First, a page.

Quite possibly. My dad played until 43 – he was a real force of nature – and, as players, we were always competing against each other. As a coach, he advises me more… and challenges me a lot! (laughs) He’s always saying, ‘Why are you doing that when you could do it this way?’ But I will always be grateful because he gave me that special way of looking at the game. We can all see a game and think, for example, ‘They’re struggling to break the opposition down.’ But he would say: ‘Don’t tell me that. Tell me what they can do to solve the problem.’ And that is the key to coaching because, in football, there is no right or wrong: we’re all looking to get the ball in the back of the net, and how you do that comes down to your experiences and how you understand the game. From a young age, my dad made me think about that. He still does! We keep going, and I treasure our conversations. But it’s a good thing they don’t get recorded. (laughs)

So he’ll argue with you and criticise you?

Oh, absolutely! He does it with a lot of love. But he cannot understand how the game has moved on in certain respects. Don’t ask him about zonal marking at set plays, that’s for sure! (laughs)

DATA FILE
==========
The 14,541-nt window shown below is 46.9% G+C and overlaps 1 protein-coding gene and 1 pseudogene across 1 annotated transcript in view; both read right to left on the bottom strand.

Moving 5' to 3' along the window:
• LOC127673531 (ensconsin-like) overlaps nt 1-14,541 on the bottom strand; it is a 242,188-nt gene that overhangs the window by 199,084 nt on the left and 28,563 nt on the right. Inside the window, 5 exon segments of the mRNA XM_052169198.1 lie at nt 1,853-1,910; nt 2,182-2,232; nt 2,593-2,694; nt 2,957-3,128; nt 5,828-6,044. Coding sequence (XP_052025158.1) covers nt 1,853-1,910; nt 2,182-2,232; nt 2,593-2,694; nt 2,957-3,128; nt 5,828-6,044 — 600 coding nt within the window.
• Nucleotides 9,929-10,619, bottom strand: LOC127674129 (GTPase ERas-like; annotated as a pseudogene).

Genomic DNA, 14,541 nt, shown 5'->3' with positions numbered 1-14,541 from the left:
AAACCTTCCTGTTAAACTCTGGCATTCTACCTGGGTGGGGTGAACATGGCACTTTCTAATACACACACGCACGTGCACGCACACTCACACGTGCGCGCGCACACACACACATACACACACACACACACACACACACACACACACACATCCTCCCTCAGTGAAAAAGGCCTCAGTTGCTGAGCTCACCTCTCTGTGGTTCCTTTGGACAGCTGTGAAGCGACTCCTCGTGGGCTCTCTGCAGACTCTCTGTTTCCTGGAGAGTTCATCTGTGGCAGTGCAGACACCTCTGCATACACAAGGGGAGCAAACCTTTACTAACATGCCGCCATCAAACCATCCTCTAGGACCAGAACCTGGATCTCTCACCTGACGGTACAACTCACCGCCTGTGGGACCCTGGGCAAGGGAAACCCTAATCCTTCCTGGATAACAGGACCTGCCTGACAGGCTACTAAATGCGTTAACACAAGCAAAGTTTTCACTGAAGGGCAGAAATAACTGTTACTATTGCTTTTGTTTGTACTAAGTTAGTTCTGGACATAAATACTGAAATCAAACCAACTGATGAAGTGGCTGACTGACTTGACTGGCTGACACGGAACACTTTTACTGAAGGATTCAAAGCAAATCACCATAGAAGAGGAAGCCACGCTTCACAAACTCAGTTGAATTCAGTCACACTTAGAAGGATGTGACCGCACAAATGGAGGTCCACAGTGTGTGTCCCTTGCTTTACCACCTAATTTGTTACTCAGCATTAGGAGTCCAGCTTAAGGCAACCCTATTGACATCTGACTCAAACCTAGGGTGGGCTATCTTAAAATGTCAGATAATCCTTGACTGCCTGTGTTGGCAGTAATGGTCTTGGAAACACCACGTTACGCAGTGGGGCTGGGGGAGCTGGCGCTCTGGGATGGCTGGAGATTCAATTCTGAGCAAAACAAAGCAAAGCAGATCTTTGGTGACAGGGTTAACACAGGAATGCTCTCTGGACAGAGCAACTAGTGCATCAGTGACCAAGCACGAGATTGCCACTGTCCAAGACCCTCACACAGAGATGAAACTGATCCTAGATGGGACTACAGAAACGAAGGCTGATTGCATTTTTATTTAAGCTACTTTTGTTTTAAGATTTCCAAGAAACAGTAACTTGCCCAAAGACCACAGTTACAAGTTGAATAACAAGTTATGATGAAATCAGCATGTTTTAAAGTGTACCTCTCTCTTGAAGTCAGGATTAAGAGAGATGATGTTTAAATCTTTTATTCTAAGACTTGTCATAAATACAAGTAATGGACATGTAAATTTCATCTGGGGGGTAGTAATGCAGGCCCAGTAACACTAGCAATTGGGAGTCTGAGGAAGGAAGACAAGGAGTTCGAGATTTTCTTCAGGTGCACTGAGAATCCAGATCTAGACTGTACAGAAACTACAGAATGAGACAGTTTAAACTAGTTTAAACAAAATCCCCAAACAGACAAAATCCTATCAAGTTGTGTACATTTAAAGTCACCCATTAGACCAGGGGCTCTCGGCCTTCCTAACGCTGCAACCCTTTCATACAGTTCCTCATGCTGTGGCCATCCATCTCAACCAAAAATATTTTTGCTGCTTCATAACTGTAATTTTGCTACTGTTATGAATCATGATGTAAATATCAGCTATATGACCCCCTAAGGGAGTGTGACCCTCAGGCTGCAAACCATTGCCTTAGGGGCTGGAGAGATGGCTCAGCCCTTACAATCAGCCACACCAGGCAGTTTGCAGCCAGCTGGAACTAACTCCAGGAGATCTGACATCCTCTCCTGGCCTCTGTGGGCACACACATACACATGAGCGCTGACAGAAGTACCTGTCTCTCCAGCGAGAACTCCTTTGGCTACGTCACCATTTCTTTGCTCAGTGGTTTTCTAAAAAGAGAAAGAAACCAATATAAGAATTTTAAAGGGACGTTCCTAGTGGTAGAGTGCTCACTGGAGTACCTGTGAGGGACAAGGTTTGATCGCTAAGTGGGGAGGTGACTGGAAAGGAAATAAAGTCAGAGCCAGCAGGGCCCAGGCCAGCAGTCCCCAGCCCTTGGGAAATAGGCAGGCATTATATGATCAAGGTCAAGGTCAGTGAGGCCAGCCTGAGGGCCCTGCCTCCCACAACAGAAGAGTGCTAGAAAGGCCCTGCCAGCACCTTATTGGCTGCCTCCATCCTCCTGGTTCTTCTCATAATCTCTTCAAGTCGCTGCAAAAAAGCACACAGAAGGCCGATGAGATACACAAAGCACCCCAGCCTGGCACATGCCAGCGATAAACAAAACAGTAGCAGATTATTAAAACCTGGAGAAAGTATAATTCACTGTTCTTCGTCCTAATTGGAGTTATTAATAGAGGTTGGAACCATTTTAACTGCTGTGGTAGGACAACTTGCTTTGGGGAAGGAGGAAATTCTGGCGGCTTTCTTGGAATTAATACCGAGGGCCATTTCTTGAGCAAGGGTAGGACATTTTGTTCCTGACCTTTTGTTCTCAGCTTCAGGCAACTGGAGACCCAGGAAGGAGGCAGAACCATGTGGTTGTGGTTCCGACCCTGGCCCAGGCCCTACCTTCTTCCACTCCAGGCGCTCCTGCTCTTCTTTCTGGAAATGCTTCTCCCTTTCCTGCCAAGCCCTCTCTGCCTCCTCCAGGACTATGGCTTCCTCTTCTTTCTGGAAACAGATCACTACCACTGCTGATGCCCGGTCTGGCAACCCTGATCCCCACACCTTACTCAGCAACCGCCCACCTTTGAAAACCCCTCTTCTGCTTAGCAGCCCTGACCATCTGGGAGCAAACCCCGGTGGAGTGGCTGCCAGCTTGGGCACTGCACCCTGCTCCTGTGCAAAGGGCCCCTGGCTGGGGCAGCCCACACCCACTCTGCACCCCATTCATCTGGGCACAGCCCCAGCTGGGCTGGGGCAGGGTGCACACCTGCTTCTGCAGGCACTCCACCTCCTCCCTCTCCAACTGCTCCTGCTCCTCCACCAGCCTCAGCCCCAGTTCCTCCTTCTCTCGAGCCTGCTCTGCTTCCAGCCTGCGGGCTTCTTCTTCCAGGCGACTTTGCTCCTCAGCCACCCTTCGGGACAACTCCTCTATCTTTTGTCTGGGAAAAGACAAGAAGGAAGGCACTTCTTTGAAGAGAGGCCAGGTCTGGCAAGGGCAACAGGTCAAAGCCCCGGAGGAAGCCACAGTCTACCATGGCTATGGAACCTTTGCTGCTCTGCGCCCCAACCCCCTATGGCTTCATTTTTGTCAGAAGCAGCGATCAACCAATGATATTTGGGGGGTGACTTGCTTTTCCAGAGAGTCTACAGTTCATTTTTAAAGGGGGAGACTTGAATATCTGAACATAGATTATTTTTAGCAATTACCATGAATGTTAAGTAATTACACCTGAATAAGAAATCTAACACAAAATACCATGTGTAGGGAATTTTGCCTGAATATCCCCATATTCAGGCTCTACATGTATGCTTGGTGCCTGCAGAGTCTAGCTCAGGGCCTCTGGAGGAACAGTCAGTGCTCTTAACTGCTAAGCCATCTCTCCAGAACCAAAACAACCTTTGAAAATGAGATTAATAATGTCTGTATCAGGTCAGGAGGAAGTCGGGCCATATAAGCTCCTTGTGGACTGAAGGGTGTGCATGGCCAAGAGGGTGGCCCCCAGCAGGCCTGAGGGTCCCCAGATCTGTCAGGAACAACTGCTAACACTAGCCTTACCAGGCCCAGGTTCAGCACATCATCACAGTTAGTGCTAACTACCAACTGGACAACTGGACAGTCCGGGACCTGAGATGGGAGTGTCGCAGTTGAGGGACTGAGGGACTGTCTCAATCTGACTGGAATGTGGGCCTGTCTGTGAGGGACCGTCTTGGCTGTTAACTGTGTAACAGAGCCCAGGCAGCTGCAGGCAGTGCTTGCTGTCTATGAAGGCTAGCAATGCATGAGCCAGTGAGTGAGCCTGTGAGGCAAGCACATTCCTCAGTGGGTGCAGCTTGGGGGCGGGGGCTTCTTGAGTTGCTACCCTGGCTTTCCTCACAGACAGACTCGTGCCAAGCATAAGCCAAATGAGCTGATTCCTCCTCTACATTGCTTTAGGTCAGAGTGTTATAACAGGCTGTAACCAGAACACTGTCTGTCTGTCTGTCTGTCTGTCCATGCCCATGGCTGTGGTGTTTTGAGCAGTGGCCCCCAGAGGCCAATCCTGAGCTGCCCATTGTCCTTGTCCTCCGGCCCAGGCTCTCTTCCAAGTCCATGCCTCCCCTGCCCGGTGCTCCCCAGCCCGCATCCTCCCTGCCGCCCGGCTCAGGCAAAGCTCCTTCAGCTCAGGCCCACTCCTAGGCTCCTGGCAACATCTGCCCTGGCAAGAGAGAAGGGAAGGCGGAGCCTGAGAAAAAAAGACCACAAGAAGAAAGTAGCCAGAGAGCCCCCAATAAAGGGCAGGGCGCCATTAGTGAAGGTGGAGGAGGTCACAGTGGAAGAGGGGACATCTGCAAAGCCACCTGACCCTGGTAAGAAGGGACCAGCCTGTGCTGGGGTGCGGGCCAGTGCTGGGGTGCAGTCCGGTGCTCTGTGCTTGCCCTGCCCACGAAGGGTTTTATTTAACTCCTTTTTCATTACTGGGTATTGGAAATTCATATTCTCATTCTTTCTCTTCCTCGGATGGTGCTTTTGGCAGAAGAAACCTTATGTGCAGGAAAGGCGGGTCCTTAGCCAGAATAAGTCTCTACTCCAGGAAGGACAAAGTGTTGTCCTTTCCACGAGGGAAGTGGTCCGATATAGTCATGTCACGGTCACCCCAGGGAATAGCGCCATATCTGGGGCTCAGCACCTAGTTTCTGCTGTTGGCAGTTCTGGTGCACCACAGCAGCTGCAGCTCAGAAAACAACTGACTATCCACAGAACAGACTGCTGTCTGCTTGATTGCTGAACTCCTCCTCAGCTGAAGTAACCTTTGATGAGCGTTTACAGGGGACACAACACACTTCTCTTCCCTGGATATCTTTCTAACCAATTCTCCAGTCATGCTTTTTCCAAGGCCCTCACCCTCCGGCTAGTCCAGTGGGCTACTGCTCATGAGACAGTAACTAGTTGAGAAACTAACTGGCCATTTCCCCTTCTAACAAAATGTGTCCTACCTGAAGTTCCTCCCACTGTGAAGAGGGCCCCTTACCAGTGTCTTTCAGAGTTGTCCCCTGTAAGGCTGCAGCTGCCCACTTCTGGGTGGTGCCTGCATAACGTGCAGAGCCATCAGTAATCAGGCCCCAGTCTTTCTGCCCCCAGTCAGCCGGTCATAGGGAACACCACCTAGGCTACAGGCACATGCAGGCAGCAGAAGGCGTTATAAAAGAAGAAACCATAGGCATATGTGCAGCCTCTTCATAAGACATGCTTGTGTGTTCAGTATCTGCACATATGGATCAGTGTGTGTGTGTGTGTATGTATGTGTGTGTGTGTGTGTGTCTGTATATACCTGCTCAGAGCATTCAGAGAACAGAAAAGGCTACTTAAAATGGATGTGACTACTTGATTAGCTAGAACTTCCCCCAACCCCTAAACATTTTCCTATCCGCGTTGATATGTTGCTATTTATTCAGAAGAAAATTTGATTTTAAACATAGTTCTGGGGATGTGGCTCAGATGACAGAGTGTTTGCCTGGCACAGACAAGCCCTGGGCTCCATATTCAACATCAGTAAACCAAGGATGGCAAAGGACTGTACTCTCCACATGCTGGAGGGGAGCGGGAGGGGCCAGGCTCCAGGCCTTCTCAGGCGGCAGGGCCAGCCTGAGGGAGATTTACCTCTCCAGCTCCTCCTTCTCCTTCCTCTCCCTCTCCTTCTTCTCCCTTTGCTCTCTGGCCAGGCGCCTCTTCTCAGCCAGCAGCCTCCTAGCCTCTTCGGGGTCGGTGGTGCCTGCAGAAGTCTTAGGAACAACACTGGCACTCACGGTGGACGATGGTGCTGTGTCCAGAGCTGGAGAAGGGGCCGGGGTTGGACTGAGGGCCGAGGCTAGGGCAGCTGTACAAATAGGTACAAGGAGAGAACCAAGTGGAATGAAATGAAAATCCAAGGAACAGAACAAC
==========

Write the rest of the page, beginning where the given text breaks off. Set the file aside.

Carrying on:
As a player, you never made it to the national team or played in a World Cup. Was that part of the reason for taking the Belgium job and, if so, how did the experience match up to your expectations?

It’s a very good question, and I do think it was a factor. When you look back to when you’re a kid, discovering football, playing on the streets, the first thing you do is relive moments from World Cups. That’s definitely my memory – of playing in the streets in 1978, pretending to be Mario Kempes. Playing in a World Cup was the big dream. It’s always been there for me, and even when I was a manager in the Premier League, I wanted to be part of the World Cup – to follow it in situ. That was why I started working with an American channel and spent 60 days at the 2010 World Cup in South Africa, seeing how the different national teams prepared and everything that went on around the tournament. It was fascinating to me.

And yes, I think it’s definitely a big reason why I was so keen to take the challenge with Belgium. It’s been the best thing I could have done too, in terms of how it’s stretched me and tested me as a coach. And the World Cup in Russia definitely lived up to my expectations. In fact, it exceeded them. It was obviously one of the best World Cups in terms of organisation, and we managed to play seven games there, which had always been our target. I also think, in any World Cup, it makes it extra special when you face Brazil, and in our case we were fortunate enough to get a great win against them. That was an amazing experience.

You were involved in two of Russia 2018’s most memorable matches: that Brazil game you mention, and the 3-2 comeback against Japan. Which of those two wins were you most proud of?